OMAHA, Neb. (KMTV) — Healthcare workers are in trouble and fighting their own war against the coronavirus. Their mental health is declining and they need help.
"Recent research indicates that statistically, 16% of health care workers were experiencing symptoms related to post-traumatic stress disorder (PTSD), that's gone up to 36% here since the pandemic hit in 2020," said Laura Fischer, a Clinical Manager with nonprofit, At Ease USA.
Fischer worries about what could happen if workers do not get the help they need.
"The worst-case scenario is someone would end up so distressed — they end up committing suicide," Fischer said. "We see an increase in substance abuse, we see an increase in depression, anxiety, panic attacks, agoraphobia."
Experts say the emotional and physical stress of an infectious disease outbreak is heavy to bear.
"The politics around COVID, all of the, 'Do I vaccinate, do I not?'" said Dr. Michael Schooff with CHI Health. "And what's the right treatment and is it real or not? That puts a strain on us too."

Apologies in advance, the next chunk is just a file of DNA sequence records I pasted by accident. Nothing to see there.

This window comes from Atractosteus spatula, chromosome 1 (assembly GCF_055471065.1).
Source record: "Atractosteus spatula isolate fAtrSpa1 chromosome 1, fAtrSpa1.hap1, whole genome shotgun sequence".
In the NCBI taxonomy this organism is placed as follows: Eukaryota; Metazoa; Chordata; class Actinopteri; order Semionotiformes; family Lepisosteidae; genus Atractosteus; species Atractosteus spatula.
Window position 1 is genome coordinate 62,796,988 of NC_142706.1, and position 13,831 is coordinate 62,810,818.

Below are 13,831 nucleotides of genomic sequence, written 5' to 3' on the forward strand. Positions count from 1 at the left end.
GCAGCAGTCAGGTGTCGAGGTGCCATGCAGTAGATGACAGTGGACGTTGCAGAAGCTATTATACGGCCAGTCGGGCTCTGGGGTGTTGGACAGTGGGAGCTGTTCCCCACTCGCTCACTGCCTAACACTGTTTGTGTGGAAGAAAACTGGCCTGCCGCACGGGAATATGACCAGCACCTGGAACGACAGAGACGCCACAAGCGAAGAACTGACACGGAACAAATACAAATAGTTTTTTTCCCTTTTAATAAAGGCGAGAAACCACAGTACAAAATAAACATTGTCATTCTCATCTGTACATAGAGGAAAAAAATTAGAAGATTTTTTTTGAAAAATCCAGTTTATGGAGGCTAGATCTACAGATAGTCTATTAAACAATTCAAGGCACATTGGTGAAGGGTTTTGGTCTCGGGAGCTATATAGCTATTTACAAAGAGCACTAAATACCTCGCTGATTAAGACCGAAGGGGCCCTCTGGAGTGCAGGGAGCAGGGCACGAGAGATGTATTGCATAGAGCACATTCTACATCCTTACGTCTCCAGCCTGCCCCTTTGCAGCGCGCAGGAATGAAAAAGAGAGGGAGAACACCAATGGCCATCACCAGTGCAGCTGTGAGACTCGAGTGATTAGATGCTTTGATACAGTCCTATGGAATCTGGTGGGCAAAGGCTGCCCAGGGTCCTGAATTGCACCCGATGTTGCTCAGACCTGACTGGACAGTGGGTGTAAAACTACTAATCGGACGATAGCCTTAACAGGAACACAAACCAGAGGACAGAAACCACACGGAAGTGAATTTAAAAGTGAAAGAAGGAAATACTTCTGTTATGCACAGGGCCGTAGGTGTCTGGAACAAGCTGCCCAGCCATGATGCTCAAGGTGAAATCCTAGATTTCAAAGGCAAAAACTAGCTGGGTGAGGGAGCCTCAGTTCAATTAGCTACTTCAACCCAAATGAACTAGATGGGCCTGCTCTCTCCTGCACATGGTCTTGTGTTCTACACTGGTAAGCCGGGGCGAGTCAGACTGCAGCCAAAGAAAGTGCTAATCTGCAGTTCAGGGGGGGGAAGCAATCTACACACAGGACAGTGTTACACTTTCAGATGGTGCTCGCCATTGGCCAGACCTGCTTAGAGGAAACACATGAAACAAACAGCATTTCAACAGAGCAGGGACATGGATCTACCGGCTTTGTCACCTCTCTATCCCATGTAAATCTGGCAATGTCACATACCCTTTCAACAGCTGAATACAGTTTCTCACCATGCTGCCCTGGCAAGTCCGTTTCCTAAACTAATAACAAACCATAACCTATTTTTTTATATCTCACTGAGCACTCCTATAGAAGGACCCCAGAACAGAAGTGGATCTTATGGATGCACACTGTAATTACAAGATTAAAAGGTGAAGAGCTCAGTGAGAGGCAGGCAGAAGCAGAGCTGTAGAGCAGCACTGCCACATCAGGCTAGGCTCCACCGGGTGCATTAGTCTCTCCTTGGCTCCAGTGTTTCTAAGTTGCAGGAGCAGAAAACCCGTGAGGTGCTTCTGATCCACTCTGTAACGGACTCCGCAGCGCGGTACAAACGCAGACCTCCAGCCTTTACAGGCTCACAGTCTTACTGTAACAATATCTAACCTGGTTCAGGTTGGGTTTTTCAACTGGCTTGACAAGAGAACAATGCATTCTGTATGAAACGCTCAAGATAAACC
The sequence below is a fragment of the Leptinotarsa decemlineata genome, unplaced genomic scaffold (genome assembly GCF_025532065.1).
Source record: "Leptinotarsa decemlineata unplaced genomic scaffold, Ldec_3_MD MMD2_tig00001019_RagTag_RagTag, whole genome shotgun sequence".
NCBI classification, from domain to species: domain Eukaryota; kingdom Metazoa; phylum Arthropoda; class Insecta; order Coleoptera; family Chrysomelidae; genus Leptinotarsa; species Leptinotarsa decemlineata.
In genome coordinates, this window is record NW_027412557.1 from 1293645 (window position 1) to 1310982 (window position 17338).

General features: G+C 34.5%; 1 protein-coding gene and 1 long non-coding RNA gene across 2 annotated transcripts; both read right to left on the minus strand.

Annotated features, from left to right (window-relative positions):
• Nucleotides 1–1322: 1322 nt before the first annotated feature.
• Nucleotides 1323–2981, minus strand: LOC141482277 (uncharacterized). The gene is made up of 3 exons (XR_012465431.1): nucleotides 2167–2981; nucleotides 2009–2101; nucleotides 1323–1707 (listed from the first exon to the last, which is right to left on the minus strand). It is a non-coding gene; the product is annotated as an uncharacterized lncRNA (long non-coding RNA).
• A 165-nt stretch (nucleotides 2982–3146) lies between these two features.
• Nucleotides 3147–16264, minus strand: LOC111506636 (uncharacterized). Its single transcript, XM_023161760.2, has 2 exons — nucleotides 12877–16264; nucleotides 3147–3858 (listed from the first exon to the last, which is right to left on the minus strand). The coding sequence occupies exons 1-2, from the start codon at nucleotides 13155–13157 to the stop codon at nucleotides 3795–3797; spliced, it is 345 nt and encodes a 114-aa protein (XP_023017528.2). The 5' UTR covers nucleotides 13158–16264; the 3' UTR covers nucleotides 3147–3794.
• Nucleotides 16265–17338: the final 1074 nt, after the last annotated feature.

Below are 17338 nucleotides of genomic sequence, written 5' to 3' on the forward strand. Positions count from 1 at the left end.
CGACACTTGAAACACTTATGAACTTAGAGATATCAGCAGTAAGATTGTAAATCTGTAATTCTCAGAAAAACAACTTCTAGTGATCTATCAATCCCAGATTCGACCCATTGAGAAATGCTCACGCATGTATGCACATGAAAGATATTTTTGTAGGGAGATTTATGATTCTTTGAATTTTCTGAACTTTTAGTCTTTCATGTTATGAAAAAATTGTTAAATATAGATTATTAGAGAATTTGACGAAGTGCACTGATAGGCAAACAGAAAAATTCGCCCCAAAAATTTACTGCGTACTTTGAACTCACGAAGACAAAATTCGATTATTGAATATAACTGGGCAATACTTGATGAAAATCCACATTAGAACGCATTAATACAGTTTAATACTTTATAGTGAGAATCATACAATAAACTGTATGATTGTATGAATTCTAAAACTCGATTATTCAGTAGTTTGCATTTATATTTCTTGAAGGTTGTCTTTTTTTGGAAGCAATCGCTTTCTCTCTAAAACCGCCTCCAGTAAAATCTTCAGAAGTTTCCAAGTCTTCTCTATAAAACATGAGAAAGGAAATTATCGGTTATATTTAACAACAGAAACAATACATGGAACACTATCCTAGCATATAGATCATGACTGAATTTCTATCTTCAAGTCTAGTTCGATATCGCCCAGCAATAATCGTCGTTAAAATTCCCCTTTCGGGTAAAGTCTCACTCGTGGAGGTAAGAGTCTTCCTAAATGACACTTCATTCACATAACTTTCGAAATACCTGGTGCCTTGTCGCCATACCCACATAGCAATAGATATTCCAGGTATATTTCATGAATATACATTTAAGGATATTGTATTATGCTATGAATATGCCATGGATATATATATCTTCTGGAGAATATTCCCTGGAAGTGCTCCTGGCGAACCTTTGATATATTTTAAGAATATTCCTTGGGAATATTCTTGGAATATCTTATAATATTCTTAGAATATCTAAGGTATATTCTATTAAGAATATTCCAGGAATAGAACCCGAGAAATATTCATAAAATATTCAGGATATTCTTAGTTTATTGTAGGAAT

Dr. David Cates with Nebraska Medicine says the pandemic was heartbreaking for many frontline workers to witness.
"They were dealing with dying patients, without their families being able to be with them, sometimes literally, holding a patient's hand in one hand and holding an IPAD in the other so they could say goodbye to family members," Cates said.
Ellen McElderry with the Methodist Community Counseling Program outlines what we need to look out for if someone is struggling.
"Is that particular person having a significant change in their regular behaviors?" McElderry said. "Does their attitude or personality seem significantly different? Are they talking about difficulty concentrating? Problem-solving? Feeling restless and sleeping?"
Schooff says self-care needs to be prioritized.
"The system's broken and it will break us if we're not careful too," Schooff said.
An emotional support line for those dealing with the stress of COVID-19 is (402) 815-8255.